Blue skies ahead
The Coronavirus pandemic delivered its own set of challenges for local farmers. The added cool spring in the Maritimes, didn’t help. There’s no arguing that it’s been a different growing season, but that hasn’t stopped Perennia’s (acting) Vegetable Specialist, Caitlin Congdon from offering sound advice, resources and even optimism to local vegetable producers.
“Normally I would be out in the fields and on farms, working directly with producers, so it’s very strange to not be able to do that freely,” says Caitlin. “But I am fortunate enough to be able to work from home. Meetings with growers have shifted to phone and video calls.”
While that may not be ideal, it’s working, and Caitlin is hopeful for a good season for those farmers.
“We are trying to look ahead to challenges that growers will face throughout the season due to the pandemic and connect them with the appropriate resources as well as providing the timely in-season information as usual.”
Farmers have been dealt a lot of challenging hands over the past few years in terms of adverse weather events and now a global pandemic. Caitlin says there has certainly been some financial strain where yields haven’t been as high as might be expected.
In terms of labour, the pandemic restrictions have made employment more challenging as temporary foreign workers arrived late, if at all, leading to hard decisions about how much crop could actually get into the ground. Then there were the added challenges when they did arrive – starting work later than usual and having to isolate upon arrival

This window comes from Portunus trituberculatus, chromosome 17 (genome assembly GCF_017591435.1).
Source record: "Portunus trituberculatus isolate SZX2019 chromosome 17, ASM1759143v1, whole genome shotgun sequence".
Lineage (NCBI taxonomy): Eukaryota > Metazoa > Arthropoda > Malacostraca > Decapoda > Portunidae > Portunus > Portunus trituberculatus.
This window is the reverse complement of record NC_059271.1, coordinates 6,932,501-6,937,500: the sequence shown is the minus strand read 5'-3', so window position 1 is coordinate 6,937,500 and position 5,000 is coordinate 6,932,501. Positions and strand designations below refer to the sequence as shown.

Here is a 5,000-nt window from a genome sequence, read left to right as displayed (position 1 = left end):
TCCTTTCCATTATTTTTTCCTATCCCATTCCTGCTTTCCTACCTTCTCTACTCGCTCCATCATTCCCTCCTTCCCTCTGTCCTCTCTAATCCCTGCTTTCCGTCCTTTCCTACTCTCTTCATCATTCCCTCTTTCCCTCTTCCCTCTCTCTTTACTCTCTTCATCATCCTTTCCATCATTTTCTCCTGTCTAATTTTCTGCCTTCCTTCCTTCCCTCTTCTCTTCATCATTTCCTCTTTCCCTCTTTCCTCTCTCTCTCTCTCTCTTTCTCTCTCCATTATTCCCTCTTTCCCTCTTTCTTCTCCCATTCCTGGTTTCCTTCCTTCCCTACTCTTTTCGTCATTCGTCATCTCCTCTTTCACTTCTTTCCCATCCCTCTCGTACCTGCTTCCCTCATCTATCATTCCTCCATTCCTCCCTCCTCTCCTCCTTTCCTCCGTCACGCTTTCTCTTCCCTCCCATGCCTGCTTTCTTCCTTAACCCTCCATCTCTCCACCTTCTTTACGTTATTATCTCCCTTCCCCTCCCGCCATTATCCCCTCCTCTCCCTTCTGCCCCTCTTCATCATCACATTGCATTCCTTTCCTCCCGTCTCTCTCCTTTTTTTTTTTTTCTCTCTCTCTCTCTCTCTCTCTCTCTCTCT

“The effort to get these workers to the province has been amazing, and along with the local seasonal workforce, they will be working hard to make the most out of the season,” says Caitlin. Which will be appreciated by consumers, who, Caitlin says, seem to be paying a little more attention to what is being produced in local areas. “I’ve noticed the public appreciating the diversity of products being offered in season. I hope that continues long after the pandemic!”
But farmers aren’t out of the woods just yet. Caitlin suggests farmers may be faced with another hurdle come harvest.
“The amount of labour available for harvest, may be a limiting factor,” she suggests. Which may mean that some perfectly good produce is left in the field if it can’t be harvested in time. “Nova Scotia farmers are resilient and determined. I have no doubt that they will be doing everything to maintain the high quality of food production that they usually have,” she says.
And while Caitlin has been doing her part, producers are doing their part, it’s our turn to do our part, as consumers.
“Now it’s up to the community to buy local,” says Caitlin. “Choose local and seasonal products at the grocery store and check out your local farmers market if they’re still operating. If you can order directly from a farm or a farm market, do that too!”
Despite the challenging start to the season, if consumers can be open and optimistic like Caitlin and our farmers, it could still be a good year.
“Nova Scotia farms produce so many great products and this is a unique opportunity for more people to experience them,” she adds. “Take advantage of what can be found and grown in our own province!”
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